Israel’s outreach: Israel could not be further from imposing a South African Bantustan solution on the Palestinians. Not only has the Israeli government and the majority of the Israeli public accepted the idea of a Palestinian state, as demonstrated by the Oslo Accords and Camp David summit, guaranteed security will require important territorial concessions. Israel under the leadership of Yitzhak Rabin arguably did more for the Palestinians than any other state. They recognized the West Bank and Gaza Strip as Palestinian territories, something Egypt and Jordan refused to do when they had control of those areas. Israel’s ultimate goal is to achieve both its own security and a Palestinian self-determination. In direct contrast to the Bantustans, a Palestinian state will enjoy both international recognition and generous aid: recent pledges include $3 billion from the World Bank alone.

“Israeli hospitals extend humanitarian treatment to Palestinians from the Gaza Strip and West Bank. These efforts continued when all other cooperation between Palestinians and Israelis came to a halt,” clarified Palestinian obstetrician and gynecologist, Dr. Izzeldin Abuelaish.

Equality: Unlike blacks in Apartheid South Africa, the one million Israeli Arabs have full political and civil rights. Israel is one of the few places in the Middle East where Arab women can vote. Arab representatives, currently holding eight seats in the Knesset, range from the Communist and Arab nationalist parties to the Likud. Many Israeli Arabs have held government positions, including Oscar Abu Razaq, Salah Tarif, and Salim Joubran, a judge on Israel’s Supreme Court. On all of Israel’s university campuses, Arab students and professors study, research, teach and—above all—argue and debate. Over 20 per cent of the student body at Haifa University is Arab, and over 300,000 Arab children attend Israeli schools. In Jerusalem, the vast majority of the 120,000 Arab residents have retained their pre-1967 Jordanian passports and therefore remain in Israel with permanent resident ID cards. In both the 1996 and 2005 Palestinian Authority elections, Arabs from Jerusalem were permitted to vote. There was however, an extraordinarily low turnout on both occasions, suspected to be a result of utter mistrust of the PA.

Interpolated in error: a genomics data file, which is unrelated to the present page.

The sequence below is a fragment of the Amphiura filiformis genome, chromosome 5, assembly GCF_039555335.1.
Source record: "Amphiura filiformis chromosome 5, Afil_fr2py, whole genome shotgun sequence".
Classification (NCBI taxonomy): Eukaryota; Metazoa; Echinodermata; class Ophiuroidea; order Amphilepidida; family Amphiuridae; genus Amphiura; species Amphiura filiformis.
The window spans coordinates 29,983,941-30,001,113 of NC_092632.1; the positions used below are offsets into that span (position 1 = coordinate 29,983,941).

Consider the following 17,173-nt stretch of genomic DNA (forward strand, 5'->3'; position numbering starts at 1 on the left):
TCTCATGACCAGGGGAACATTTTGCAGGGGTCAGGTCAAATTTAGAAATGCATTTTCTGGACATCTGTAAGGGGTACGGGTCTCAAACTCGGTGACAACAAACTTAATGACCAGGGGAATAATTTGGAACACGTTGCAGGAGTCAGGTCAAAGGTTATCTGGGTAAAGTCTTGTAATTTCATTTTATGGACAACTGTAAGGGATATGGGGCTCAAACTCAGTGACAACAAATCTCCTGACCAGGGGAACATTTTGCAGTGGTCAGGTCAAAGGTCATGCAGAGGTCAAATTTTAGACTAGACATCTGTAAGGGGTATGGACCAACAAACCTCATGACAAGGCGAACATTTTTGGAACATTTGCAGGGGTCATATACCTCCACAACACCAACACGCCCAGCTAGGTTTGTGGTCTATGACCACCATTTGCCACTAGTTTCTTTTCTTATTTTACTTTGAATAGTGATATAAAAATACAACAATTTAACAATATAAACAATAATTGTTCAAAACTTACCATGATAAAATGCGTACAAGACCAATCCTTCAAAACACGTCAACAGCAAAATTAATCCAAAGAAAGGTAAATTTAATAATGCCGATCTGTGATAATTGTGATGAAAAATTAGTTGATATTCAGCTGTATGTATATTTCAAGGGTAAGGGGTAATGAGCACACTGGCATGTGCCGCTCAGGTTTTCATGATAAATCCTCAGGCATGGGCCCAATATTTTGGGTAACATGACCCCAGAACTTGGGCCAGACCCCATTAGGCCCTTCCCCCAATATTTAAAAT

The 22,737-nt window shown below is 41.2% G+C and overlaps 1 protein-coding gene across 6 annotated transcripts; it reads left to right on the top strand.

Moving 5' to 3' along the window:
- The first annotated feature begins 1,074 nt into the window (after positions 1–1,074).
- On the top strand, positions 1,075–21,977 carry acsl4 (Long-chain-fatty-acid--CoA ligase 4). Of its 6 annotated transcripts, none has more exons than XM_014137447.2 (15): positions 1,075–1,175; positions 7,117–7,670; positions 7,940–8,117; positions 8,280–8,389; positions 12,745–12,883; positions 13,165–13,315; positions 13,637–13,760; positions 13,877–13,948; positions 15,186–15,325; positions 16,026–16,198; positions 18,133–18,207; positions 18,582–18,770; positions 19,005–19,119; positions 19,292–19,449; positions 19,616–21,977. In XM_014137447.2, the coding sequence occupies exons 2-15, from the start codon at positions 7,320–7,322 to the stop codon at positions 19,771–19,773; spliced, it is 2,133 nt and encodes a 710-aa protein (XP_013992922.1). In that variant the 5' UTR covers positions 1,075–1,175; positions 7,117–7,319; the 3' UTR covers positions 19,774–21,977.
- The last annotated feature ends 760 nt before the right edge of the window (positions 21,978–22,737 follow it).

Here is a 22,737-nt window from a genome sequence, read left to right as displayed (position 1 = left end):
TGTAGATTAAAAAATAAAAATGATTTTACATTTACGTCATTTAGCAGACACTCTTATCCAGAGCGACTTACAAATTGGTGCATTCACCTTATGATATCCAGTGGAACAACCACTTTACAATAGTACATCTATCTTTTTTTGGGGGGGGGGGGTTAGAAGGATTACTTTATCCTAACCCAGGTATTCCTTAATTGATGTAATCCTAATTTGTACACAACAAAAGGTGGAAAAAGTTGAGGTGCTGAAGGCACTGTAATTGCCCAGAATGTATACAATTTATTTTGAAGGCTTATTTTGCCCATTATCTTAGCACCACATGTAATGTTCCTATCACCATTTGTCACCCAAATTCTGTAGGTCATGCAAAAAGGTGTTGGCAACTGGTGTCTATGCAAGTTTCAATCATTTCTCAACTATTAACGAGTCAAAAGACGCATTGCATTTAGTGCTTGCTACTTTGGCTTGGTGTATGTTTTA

More recently, after Israel’s complete withdrawal from the Gaza Strip, Khaled Abu Toameh noted that “instead of turning the Gaza Strip into the Singapore of the Middle East, the Palestinians turned the Gaza Strip into a base for radical Islamic organizations like Hamas and Islamic Jihad.” The Palestinian Authority’s corrupt and powerless regime in the West Bank further demonstrates the Palestinian leadership’s unwillingness to cooperate with Israel.

Palestinians ultimately suffer most from polarized presentations made by Jimmy Carter, Desmond Tutu, and their unsympathetic gang of Israel bashers. By reinforcing the illusion that the Palestinians and their leadership are in no way at fault, all pressure inevitably falls on Israel. We all know that a real relationship requires two willing parties.